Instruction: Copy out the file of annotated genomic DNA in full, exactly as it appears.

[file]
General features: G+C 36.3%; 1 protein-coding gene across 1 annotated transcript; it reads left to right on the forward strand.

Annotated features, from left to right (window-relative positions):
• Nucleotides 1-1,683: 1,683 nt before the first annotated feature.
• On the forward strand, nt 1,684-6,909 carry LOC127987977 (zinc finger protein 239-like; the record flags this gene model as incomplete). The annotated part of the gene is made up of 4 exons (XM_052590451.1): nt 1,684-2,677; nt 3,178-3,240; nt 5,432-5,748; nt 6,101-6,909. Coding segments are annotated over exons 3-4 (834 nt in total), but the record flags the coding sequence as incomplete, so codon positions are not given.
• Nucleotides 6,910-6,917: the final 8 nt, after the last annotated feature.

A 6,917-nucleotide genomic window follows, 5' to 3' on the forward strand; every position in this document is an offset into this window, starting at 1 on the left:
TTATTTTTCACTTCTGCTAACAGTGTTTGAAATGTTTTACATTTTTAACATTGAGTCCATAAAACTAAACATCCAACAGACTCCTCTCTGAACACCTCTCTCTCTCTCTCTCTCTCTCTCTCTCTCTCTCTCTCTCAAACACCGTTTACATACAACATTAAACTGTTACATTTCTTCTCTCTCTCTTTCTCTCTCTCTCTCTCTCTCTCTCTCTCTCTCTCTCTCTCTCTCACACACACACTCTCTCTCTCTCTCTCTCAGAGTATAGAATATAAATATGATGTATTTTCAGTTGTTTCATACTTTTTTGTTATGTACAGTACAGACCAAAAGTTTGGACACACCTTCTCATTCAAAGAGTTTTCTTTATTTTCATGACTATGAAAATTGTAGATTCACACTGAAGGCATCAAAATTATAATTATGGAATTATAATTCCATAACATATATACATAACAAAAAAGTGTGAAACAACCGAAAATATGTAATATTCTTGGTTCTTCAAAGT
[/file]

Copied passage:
General features: G+C 36.3%; 1 protein-coding gene across 1 annotated transcript; it reads left to right on the forward strand.

Annotated features, from left to right (window-relative positions):
• Nucleotides 1-1,683: 1,683 nt before the first annotated feature.
• On the forward strand, nt 1,684-6,909 carry LOC127987977 (zinc finger protein 239-like; the record flags this gene model as incomplete). The annotated part of the gene is made up of 4 exons (XM_052590451.1): nt 1,684-2,677; nt 3,178-3,240; nt 5,432-5,748; nt 6,101-6,909. Coding segments are annotated over exons 3-4 (834 nt in total), but the record flags the coding sequence as incomplete, so codon positions are not given.
• Nucleotides 6,910-6,917: the final 8 nt, after the last annotated feature.

A 6,917-nucleotide genomic window follows, 5' to 3' on the forward strand; every position in this document is an offset into this window, starting at 1 on the left:
TTATTTTTCACTTCTGCTAACAGTGTTTGAAATGTTTTACATTTTTAACATTGAGTCCATAAAACTAAACATCCAACAGACTCCTCTCTGAACACCTCTCTCTCTCTCTCTCTCTCTCTCTCTCTCTCTCTCTCTCAAACACCGTTTACATACAACATTAAACTGTTACATTTCTTCTCTCTCTCTTTCTCTCTCTCTCTCTCTCTCTCTCTCTCTCTCTCTCTCTCTCTCACACACACACTCTCTCTCTCTCTCTCTCAGAGTATAGAATATAAATATGATGTATTTTCAGTTGTTTCATACTTTTTTGTTATGTACAGTACAGACCAAAAGTTTGGACACACCTTCTCATTCAAAGAGTTTTCTTTATTTTCATGACTATGAAAATTGTAGATTCACACTGAAGGCATCAAAATTATAATTATGGAATTATAATTCCATAACATATATACATAACAAAAAAGTGTGAAACAACCGAAAATATGTAATATTCTTGGTTCTTCAAAGT